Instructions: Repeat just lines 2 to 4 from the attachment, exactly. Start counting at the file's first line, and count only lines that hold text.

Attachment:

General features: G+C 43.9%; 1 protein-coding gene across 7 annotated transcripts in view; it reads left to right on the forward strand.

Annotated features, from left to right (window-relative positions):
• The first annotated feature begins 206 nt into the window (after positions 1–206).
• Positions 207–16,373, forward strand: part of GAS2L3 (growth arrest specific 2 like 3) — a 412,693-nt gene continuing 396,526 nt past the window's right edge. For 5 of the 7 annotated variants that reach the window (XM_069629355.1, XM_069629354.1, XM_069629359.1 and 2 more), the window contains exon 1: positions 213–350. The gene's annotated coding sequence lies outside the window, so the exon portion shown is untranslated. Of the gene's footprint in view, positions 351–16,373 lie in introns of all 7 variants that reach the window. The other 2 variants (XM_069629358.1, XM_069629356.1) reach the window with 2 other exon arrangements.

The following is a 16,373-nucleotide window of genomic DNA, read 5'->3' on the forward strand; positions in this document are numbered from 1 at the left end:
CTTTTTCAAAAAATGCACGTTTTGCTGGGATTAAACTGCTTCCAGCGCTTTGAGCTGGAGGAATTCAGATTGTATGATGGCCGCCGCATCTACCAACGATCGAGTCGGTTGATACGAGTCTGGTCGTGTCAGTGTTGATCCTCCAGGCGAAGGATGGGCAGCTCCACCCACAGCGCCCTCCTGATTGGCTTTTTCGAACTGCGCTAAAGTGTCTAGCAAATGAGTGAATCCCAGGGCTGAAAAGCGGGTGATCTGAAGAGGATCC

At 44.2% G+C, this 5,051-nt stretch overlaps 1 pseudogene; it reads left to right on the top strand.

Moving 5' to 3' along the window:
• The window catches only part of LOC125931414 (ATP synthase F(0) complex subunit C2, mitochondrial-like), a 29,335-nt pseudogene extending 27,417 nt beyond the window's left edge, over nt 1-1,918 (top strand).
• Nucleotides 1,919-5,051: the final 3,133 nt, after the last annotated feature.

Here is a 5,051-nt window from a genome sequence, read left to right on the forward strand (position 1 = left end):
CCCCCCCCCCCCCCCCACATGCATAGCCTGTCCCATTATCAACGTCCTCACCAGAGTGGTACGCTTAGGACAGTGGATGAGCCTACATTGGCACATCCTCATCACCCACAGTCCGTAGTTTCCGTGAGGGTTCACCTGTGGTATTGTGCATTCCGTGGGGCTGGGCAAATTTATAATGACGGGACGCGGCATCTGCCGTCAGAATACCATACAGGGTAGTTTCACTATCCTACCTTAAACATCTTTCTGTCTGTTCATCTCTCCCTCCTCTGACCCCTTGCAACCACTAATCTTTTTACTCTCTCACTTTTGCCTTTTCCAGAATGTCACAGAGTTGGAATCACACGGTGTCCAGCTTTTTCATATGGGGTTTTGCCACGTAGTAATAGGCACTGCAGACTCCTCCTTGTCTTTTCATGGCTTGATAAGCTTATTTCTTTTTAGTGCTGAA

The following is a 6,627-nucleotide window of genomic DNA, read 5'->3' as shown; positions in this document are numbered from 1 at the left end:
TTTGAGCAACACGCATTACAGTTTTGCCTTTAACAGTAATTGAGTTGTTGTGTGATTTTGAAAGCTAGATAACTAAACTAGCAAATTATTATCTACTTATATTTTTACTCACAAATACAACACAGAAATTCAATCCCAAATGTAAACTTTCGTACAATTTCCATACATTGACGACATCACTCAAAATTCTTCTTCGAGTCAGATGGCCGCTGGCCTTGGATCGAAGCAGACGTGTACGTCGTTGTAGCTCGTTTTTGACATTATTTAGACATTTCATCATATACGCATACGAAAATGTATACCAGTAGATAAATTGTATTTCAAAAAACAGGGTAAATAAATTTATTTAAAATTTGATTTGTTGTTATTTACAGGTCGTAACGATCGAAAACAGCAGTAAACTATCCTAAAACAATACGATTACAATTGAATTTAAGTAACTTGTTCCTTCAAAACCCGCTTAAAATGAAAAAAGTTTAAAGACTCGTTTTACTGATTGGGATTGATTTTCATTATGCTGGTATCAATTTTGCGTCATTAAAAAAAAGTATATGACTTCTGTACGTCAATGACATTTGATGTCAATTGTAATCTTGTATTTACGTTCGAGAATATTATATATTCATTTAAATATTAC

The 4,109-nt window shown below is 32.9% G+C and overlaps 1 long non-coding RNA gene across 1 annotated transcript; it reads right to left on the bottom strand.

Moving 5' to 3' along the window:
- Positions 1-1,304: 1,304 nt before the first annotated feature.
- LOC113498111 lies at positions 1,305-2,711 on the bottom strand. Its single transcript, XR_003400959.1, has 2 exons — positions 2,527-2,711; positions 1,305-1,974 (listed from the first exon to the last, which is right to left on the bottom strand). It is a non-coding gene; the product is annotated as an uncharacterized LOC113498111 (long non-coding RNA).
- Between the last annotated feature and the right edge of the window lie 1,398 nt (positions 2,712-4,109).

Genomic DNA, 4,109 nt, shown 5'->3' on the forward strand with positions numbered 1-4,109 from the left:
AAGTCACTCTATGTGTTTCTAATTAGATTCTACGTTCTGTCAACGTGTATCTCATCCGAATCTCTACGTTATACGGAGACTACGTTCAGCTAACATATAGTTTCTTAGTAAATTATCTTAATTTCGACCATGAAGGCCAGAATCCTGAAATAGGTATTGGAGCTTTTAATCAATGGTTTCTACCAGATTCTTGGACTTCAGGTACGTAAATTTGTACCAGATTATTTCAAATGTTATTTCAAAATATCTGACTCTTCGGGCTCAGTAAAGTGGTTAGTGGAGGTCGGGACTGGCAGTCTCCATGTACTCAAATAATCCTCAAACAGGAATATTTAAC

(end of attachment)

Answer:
Annotated features, from left to right (window-relative positions):
• The first annotated feature begins 206 nt into the window (after positions 1–206).
• Positions 207–16,373, forward strand: part of GAS2L3 (growth arrest specific 2 like 3) — a 412,693-nt gene continuing 396,526 nt past the window's right edge. For 5 of the 7 annotated variants that reach the window (XM_069629355.1, XM_069629354.1, XM_069629359.1 and 2 more), the window contains exon 1: positions 213–350. The gene's annotated coding sequence lies outside the window, so the exon portion shown is untranslated. Of the gene's footprint in view, positions 351–16,373 lie in introns of all 7 variants that reach the window. The other 2 variants (XM_069629358.1, XM_069629356.1) reach the window with 2 other exon arrangements.